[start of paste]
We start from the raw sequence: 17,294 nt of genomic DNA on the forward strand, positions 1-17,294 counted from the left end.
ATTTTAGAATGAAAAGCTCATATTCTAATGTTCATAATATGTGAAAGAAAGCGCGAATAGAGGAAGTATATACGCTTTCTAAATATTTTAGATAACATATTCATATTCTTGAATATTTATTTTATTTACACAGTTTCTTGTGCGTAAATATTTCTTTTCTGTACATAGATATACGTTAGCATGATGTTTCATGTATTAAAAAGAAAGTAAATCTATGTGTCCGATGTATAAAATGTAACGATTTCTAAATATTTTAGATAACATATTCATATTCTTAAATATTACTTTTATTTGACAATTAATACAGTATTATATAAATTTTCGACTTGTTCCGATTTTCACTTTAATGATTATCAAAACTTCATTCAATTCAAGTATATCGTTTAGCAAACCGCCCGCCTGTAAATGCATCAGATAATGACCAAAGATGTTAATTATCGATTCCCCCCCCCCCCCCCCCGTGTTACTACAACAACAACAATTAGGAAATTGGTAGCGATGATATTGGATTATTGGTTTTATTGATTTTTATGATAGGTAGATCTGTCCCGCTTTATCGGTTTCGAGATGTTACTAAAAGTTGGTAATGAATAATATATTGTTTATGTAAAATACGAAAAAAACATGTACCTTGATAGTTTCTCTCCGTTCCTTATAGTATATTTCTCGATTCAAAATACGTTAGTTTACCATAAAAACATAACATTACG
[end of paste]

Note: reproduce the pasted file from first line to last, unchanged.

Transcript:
We start from the raw sequence: 17,294 nt of genomic DNA on the forward strand, positions 1-17,294 counted from the left end.
ATTTTAGAATGAAAAGCTCATATTCTAATGTTCATAATATGTGAAAGAAAGCGCGAATAGAGGAAGTATATACGCTTTCTAAATATTTTAGATAACATATTCATATTCTTGAATATTTATTTTATTTACACAGTTTCTTGTGCGTAAATATTTCTTTTCTGTACATAGATATACGTTAGCATGATGTTTCATGTATTAAAAAGAAAGTAAATCTATGTGTCCGATGTATAAAATGTAACGATTTCTAAATATTTTAGATAACATATTCATATTCTTAAATATTACTTTTATTTGACAATTAATACAGTATTATATAAATTTTCGACTTGTTCCGATTTTCACTTTAATGATTATCAAAACTTCATTCAATTCAAGTATATCGTTTAGCAAACCGCCCGCCTGTAAATGCATCAGATAATGACCAAAGATGTTAATTATCGATTCCCCCCCCCCCCCCCCCGTGTTACTACAACAACAACAATTAGGAAATTGGTAGCGATGATATTGGATTATTGGTTTTATTGATTTTTATGATAGGTAGATCTGTCCCGCTTTATCGGTTTCGAGATGTTACTAAAAGTTGGTAATGAATAATATATTGTTTATGTAAAATACGAAAAAAACATGTACCTTGATAGTTTCTCTCCGTTCCTTATAGTATATTTCTCGATTCAAAATACGTTAGTTTACCATAAAAACATAACATTACG